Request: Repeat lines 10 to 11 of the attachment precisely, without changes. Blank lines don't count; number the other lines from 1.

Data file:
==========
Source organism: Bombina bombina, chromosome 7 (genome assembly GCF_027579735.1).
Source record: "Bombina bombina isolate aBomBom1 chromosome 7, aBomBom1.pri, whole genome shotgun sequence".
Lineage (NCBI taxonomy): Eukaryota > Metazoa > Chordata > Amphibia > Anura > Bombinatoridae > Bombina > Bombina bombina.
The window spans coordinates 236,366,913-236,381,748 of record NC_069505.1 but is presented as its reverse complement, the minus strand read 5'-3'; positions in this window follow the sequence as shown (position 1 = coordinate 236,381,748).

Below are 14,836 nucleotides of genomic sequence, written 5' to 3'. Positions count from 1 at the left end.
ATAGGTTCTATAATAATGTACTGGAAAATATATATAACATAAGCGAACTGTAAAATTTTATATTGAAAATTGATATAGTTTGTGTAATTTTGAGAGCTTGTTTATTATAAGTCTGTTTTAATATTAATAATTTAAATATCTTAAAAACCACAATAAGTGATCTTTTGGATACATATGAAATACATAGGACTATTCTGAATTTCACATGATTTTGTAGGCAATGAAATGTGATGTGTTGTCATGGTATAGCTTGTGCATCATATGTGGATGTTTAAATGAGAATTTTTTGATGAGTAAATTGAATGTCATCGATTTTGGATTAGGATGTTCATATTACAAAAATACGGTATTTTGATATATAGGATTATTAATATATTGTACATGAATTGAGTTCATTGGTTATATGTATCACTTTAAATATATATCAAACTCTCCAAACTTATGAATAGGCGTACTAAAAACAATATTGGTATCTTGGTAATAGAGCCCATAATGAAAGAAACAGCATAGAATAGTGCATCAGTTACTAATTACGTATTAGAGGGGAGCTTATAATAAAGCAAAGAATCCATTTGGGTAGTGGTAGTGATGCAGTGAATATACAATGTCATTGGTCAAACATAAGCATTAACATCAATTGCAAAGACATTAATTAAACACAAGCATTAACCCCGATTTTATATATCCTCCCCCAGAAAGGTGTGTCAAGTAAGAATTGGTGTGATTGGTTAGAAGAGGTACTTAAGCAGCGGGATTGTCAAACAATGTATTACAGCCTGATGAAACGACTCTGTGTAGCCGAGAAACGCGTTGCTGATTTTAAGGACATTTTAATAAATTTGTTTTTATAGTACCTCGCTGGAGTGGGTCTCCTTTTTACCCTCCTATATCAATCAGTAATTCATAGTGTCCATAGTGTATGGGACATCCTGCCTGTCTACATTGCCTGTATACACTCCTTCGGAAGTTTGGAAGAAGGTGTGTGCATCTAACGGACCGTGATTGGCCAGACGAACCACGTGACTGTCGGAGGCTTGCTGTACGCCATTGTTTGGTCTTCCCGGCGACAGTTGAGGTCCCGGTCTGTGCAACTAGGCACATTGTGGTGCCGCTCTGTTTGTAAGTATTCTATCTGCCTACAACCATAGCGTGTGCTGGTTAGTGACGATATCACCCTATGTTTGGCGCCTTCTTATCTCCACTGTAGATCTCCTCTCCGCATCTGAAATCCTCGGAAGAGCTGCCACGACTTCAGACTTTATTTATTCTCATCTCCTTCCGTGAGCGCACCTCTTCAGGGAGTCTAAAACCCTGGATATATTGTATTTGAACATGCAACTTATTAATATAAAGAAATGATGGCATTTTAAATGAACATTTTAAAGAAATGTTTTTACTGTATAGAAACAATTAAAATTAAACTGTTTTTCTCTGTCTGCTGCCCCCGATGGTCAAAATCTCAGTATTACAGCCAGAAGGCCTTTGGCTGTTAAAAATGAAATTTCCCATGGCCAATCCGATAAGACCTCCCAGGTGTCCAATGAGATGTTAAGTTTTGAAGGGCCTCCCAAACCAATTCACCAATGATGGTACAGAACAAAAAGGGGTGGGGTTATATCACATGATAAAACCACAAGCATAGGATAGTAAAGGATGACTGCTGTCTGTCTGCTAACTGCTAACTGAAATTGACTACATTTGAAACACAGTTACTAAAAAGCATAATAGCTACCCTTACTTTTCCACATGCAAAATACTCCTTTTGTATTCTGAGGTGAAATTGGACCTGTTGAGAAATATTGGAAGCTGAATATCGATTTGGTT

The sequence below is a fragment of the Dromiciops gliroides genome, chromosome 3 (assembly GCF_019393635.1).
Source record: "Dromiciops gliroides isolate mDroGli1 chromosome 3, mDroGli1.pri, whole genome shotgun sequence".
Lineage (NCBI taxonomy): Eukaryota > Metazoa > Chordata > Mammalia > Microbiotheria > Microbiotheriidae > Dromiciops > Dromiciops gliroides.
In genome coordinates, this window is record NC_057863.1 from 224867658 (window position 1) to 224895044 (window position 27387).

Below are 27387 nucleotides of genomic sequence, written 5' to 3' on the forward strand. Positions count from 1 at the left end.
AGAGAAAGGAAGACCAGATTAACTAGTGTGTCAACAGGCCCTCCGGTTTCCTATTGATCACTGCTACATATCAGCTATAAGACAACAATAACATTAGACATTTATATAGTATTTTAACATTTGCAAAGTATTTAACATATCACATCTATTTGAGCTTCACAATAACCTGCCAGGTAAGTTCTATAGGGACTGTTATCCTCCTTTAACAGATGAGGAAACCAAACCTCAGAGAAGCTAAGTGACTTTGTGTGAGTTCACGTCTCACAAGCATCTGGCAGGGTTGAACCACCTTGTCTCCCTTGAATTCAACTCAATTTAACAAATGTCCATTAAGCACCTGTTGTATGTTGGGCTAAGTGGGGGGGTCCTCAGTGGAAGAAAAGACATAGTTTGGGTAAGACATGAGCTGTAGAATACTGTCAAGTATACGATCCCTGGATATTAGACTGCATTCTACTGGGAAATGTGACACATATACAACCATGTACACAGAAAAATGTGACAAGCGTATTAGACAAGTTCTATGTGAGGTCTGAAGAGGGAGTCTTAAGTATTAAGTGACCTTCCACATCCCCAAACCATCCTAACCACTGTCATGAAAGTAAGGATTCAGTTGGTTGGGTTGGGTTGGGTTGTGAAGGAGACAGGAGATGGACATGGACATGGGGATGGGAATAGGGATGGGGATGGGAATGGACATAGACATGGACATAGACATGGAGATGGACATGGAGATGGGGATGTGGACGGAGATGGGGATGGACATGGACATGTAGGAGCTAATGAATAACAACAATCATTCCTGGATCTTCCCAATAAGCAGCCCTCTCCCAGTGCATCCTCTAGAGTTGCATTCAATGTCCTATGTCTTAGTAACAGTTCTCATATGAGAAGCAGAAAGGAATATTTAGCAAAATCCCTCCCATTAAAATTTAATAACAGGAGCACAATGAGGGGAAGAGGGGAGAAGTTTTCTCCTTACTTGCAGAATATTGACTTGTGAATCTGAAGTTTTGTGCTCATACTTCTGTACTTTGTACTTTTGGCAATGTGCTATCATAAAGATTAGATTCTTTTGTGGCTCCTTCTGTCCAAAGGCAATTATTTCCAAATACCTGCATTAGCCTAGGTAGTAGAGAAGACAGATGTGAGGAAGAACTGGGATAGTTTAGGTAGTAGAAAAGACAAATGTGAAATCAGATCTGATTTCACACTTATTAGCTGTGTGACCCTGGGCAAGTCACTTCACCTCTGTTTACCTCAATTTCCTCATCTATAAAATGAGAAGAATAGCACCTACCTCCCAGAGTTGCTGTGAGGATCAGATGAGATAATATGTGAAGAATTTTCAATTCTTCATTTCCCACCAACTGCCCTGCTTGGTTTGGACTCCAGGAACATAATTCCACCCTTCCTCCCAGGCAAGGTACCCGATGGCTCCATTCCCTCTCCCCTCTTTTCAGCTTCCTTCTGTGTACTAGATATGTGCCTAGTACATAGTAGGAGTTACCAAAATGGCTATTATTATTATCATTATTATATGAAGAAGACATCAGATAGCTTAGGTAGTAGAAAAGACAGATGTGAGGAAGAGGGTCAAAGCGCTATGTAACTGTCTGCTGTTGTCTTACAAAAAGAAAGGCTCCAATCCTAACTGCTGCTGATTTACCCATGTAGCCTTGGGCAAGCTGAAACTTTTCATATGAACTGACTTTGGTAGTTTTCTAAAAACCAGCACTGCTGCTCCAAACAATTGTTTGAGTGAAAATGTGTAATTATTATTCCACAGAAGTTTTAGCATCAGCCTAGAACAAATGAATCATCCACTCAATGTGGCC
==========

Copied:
In genome coordinates, this window is record NC_057863.1 from 224867658 (window position 1) to 224895044 (window position 27387).

Below are 27387 nucleotides of genomic sequence, written 5' to 3' on the forward strand. Positions count from 1 at the left end.